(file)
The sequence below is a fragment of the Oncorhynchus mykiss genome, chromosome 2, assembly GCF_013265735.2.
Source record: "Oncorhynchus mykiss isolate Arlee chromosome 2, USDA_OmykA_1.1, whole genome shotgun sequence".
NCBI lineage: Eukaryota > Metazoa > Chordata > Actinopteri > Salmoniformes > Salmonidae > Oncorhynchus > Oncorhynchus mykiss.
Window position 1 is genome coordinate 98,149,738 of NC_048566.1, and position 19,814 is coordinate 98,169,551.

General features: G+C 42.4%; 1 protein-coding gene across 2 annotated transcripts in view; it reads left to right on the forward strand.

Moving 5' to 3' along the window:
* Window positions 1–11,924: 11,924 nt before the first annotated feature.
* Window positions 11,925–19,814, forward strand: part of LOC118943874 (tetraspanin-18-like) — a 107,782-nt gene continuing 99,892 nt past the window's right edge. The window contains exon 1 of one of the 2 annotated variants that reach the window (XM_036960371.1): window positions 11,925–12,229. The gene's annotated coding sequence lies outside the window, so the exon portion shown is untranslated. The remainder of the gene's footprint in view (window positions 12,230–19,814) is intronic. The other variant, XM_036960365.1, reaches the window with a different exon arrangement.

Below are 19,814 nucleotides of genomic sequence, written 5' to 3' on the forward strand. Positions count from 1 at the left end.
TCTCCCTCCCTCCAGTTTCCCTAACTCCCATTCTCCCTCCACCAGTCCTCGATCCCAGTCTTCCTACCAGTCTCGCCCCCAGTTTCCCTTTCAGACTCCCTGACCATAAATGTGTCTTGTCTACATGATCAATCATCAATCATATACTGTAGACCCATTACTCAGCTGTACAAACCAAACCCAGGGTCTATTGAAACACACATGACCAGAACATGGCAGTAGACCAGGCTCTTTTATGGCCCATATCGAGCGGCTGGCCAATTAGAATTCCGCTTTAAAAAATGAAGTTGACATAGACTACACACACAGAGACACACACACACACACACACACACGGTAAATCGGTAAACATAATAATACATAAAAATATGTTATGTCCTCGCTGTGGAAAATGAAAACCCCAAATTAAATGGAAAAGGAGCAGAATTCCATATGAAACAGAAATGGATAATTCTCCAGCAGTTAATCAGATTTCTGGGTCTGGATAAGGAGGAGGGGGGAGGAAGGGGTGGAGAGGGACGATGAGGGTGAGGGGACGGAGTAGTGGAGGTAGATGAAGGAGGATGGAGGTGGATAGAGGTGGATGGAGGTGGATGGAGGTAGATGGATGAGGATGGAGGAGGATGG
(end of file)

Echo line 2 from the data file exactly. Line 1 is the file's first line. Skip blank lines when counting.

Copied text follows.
Source record: "Oncorhynchus mykiss isolate Arlee chromosome 2, USDA_OmykA_1.1, whole genome shotgun sequence".